Endocrine Abstracts (2009) 20 P357

Pharmacokinetics of the dipeptidyl peptidase-4 inhibitor saxagliptin in subjects with renal impairment

David Boulton, Angela Tang, Chirag Patel, Li Li, Xiaohui Xu, Ernst Frevert & David Kornhauser


Bristol-Myers Squibb R&D, Princeton, New Jersey, USA.


Background/aims: Saxagliptin is a potent, selective dipeptidyl peptidase-4 (DPP-4) inhibitor, specifically designed for extended inhibition of the DPP-4 enzyme. Saxagliptin is cleared by both metabolism and renal excretion. The aims of this study were to determine the effect of renal impairment (RI) and haemodialysis (HD) on the pharmacokinetics of saxagliptin.

Methods: This open-label, parallel-group study was conducted in subjects with normal renal function (glomerular filtration rate (GFR)>80 ml/min), mild (50–80 ml/min), moderate (30–50 ml/min) and severe (<30 ml/min) RI, and end-stage renal disease (ESRD) requiring HD (8 subjects/category) in clinical pharmacology units. Subjects were administered single oral doses of saxagliptin (10 mg), and on a separate occasion received intravenous iohexol for a secondary GFR assessment (not HD subjects). A 4-h HD session was started 2 h after saxagliptin dosing in ESRD subjects. Serial blood and cumulative urine samples for pharmacokinetic assessments of saxagliptin, its major active metabolite (BMS-510849), and iohexol were collected.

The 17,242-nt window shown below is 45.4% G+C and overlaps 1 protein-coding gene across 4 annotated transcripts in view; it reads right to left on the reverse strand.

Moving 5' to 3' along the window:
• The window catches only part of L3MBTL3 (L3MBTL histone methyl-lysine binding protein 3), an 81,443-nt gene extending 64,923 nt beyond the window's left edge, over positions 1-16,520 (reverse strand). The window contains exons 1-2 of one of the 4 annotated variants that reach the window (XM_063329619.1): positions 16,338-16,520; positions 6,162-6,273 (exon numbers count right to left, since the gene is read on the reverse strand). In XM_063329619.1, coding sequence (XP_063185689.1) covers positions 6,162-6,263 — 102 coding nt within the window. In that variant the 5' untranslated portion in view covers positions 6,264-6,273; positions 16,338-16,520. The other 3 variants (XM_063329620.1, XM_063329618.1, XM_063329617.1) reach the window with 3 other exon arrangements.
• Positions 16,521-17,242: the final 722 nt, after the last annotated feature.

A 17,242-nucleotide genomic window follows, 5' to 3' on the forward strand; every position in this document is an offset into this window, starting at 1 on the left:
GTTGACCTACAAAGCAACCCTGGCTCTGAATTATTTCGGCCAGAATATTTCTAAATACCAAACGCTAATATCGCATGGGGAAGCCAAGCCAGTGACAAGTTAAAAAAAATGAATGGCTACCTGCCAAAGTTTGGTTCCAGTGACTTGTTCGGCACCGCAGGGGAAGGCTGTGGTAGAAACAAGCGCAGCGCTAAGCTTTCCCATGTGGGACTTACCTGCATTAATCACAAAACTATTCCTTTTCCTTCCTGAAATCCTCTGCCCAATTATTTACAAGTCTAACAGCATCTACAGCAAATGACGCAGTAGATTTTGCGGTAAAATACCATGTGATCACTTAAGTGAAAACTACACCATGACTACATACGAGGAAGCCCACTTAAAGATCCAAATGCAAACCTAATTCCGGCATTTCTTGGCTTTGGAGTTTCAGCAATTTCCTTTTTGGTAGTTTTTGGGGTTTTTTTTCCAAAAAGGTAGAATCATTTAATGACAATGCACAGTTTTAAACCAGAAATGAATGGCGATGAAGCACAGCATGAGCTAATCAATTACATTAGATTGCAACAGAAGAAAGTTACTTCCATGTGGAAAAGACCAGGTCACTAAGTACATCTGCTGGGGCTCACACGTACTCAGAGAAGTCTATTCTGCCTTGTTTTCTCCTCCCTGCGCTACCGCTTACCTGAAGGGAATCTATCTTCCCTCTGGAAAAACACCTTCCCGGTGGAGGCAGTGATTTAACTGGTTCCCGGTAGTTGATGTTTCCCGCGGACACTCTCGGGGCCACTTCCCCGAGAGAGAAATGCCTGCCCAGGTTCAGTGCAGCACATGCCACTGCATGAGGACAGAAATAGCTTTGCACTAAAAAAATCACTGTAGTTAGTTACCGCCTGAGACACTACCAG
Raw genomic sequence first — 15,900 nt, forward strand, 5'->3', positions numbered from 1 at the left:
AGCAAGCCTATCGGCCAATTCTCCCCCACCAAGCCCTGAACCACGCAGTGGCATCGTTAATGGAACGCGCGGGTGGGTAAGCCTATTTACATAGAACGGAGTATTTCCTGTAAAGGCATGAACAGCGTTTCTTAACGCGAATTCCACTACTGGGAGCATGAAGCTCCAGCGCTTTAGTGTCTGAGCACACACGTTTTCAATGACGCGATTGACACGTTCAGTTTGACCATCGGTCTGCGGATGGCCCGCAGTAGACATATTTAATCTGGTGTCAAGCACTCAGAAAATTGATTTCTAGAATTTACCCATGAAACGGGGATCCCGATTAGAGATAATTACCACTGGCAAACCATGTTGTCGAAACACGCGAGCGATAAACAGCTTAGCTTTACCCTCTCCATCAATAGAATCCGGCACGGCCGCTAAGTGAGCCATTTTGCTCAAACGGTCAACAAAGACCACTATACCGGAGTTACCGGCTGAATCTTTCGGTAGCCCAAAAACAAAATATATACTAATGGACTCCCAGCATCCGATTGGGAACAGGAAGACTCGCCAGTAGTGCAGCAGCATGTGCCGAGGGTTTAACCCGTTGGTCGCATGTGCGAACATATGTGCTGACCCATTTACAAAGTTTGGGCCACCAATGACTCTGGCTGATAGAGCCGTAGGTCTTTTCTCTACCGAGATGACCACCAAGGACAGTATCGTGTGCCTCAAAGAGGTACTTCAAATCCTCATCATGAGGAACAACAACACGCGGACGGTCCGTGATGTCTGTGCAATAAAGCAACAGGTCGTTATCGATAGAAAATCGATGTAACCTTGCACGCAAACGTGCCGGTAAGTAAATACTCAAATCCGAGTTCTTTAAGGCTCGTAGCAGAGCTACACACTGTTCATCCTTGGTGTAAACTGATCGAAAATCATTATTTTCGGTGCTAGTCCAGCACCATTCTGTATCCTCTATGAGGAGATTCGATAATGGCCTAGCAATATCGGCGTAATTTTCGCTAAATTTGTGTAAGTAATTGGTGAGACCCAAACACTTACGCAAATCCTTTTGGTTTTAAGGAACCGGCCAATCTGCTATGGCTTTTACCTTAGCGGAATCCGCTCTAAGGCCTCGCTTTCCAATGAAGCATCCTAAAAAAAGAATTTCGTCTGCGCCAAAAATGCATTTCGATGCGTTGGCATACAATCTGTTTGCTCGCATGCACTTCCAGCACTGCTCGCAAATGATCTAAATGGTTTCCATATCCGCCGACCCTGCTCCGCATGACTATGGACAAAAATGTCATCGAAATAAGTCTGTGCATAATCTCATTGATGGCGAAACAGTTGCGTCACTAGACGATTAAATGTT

Results: Iohexol systemic clearance correlated well with estimated GFR. The degree of RI did not affect the Cmax of saxagliptin or its major metabolite. In mild RI subjects, the overall mean systemic exposure (AUC) values of saxagliptin and its major metabolite were 1.2- and 1.7-fold higher, respectively, than mean AUC values in subjects with normal renal function. The saxagliptin and metabolite AUC values in moderate RI subjects were 1.4- and 2.9-fold higher, respectively, than subjects with normal renal function. The corresponding values in severe RI subjects were 2.1- and 4.5-fold higher, respectively. A 4-h HD session removed 23% of the saxagliptin dose.

Conclusion: AUC values for saxagliptin and, to a greater extent, its major metabolite were correlated with the degree of RI, whereas Cmax values were not well-correlated. Saxagliptin and its metabolite were cleared by haemodialysis.

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